Last weekend turned into a nightmare for Facebook users as their favorite social media platform officially disclosed that a cyber attack on its database could have leaked sensitive info of over 50 million users to hackers. As the investigation is still going on, the exact number of compromised accounts remains unclear and might be revealed by this weekend by the authorities.
Meanwhile, British data Watchdog has taken a review of the situation and is intending to impose a £1.25 billion fine on the world’s top social networking giant for showing laxity in keeping the data of its users secure.
In a recent conversation with a media resource, the Irish Data Protection Commissioner which mostly regulates the European Data Compliance said that the Facebook head needs to give a thorough explanation for what has happened and if he fails to do so, in either case, his company will have to face serious action.
As the global turnover for Facebook from the generated ads happens to be 31.2 billion last year, the imposed fine could be in the range of 10% to 20% of the total gross amount.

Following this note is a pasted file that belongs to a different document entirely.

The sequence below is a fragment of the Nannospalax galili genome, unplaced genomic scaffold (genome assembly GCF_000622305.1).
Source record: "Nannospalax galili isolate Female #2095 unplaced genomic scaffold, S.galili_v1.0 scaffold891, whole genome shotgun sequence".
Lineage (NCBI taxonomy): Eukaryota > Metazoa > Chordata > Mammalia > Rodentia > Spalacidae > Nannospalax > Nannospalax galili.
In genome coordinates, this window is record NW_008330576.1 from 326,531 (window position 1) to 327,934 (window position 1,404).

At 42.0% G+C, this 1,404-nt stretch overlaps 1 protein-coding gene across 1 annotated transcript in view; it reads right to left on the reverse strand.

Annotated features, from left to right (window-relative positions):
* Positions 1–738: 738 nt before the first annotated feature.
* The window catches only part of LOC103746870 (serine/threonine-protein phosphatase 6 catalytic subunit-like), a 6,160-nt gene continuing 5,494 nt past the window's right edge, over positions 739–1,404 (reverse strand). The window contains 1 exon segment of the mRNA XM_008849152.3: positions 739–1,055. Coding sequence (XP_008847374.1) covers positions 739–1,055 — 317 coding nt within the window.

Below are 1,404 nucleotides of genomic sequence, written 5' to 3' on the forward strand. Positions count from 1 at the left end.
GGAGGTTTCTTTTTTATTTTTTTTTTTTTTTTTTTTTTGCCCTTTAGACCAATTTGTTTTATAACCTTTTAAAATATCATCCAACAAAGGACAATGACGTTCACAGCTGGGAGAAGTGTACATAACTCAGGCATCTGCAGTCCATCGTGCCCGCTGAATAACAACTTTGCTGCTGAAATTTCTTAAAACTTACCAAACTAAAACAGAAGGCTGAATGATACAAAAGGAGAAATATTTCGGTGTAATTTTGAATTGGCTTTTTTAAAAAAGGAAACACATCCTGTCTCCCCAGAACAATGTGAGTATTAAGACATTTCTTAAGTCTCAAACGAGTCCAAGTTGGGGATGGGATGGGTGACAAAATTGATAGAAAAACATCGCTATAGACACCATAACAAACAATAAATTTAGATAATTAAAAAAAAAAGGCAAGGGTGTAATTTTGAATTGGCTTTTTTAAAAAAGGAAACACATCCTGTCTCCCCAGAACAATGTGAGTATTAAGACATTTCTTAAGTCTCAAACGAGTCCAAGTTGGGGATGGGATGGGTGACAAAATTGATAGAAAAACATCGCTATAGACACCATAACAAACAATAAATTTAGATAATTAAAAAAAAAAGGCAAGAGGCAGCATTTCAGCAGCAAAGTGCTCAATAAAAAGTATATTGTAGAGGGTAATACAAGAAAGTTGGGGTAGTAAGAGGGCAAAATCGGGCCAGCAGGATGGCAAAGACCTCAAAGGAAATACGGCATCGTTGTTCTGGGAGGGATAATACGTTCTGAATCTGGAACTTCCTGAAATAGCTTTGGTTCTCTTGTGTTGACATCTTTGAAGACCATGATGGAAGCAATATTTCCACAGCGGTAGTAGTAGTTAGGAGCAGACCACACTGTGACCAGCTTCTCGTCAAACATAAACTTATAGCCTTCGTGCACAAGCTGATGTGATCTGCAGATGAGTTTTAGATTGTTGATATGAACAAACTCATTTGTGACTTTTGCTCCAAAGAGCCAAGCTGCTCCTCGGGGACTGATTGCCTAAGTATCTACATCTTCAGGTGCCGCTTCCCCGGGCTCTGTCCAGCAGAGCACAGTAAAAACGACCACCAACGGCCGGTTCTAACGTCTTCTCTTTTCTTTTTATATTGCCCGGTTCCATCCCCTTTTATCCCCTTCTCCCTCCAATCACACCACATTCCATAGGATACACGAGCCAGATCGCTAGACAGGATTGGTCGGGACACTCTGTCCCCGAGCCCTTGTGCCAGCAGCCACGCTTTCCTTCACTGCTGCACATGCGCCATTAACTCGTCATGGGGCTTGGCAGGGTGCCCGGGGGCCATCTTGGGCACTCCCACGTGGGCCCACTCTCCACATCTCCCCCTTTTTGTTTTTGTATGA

Facebook clarified in one of its latest cyber attack updates that hackers gained access to the account data through Facebook’s “View As” feature which allows users to see how their profiles look like when others view them.
Note 1- In March this year, Facebook was caught up in another data scandal which is linked to US Polls 2016. It’s said that a UK company named Cambridge Analytica falsely gathered public opinion from 86 million American Facebook users in 2015 and used that data to influence the results of 2016 US Presidential Polls which eventually went in favor of current 45th US President Donald Trump.
In other news related to the Facebook hack, Google made an announcement on Sunday that it will act swiftly to remove video tutorials on Youtube which show how to hack Facebook accounts. The web search giant has decided to scrap such videos within a period of a fortnight.
Note 2- Some videos which teach hackers on how to steal digital tokens will be the first to be blocked on Youtube, a video streaming service owned by Google.